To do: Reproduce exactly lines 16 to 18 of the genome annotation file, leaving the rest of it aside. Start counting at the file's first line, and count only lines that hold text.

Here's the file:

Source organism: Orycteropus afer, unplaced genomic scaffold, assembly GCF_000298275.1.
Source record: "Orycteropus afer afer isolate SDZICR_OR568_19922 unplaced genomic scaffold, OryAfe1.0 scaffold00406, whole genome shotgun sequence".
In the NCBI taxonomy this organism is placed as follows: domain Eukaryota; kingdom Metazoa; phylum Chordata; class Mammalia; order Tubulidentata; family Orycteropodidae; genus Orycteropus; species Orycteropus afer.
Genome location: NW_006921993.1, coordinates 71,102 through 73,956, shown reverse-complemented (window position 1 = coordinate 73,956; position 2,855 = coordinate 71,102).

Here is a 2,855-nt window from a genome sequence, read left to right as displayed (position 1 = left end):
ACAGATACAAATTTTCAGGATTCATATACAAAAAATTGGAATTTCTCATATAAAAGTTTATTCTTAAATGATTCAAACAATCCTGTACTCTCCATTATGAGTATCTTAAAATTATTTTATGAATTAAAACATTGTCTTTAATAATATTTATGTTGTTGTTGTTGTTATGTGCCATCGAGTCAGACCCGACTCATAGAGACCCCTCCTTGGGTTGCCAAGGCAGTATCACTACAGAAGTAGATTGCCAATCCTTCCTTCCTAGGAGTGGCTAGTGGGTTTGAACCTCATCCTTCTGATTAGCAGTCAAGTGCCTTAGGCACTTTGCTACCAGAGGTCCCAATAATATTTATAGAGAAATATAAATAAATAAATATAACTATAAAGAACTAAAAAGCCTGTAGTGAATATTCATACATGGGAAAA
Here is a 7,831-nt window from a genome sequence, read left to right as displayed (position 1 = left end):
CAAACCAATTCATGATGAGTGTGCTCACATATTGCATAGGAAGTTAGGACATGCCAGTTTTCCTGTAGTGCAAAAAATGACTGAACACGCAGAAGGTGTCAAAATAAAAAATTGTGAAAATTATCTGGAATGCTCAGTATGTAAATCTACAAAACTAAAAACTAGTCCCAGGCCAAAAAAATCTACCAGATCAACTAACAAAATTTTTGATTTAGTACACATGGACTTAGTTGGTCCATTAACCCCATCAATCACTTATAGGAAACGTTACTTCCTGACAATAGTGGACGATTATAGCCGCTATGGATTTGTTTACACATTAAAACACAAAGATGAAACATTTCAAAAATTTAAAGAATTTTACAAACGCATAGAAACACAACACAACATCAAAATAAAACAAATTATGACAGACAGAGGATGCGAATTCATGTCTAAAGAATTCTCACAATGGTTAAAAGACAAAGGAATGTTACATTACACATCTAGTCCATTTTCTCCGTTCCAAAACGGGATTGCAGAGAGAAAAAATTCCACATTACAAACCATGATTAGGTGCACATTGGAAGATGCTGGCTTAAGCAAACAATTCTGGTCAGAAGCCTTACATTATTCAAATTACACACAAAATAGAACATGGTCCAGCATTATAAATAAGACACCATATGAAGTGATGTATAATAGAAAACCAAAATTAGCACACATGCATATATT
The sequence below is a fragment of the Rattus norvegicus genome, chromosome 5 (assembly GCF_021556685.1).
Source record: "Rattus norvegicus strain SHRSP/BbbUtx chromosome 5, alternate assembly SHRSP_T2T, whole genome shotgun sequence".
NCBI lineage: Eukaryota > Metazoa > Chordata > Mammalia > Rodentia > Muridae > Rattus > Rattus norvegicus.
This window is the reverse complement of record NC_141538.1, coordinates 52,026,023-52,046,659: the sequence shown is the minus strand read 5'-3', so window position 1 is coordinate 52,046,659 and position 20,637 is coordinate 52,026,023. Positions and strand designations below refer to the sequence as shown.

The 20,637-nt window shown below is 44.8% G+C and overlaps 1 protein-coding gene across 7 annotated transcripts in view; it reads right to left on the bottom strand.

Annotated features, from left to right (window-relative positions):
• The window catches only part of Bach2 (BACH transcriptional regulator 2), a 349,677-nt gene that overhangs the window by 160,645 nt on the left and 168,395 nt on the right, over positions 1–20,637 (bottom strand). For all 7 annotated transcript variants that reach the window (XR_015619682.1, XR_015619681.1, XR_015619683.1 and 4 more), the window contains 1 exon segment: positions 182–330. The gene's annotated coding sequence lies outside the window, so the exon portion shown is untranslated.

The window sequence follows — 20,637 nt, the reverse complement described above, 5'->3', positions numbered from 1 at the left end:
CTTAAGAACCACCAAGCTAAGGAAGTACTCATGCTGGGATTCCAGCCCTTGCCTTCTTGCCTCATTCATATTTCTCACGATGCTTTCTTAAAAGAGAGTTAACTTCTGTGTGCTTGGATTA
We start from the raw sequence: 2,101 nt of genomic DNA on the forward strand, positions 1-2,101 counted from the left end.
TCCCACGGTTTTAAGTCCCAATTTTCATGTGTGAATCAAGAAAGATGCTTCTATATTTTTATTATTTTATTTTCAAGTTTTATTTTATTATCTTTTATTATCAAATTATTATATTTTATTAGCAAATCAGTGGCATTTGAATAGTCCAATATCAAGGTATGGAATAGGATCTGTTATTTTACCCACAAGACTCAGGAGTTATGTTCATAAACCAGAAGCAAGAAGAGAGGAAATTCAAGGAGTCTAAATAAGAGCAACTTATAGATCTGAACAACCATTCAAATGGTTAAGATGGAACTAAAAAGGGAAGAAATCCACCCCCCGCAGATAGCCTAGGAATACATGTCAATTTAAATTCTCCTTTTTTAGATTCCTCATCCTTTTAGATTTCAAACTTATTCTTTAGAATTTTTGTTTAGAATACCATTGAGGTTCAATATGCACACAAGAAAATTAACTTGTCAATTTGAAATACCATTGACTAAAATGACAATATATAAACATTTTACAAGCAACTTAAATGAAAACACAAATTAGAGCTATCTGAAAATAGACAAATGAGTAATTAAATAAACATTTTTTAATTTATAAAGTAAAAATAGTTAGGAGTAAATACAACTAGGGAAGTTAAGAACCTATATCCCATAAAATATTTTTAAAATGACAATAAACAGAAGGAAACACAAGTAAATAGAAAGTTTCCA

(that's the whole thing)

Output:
The window sequence follows — 20,637 nt, the reverse complement described above, 5'->3', positions numbered from 1 at the left end:
CTTAAGAACCACCAAGCTAAGGAAGTACTCATGCTGGGATTCCAGCCCTTGCCTTCTTGCCTCATTCATATTTCTCACGATGCTTTCTTAAAAGAGAGTTAACTTCTGTGTGCTTGGATTA
We start from the raw sequence: 2,101 nt of genomic DNA on the forward strand, positions 1-2,101 counted from the left end.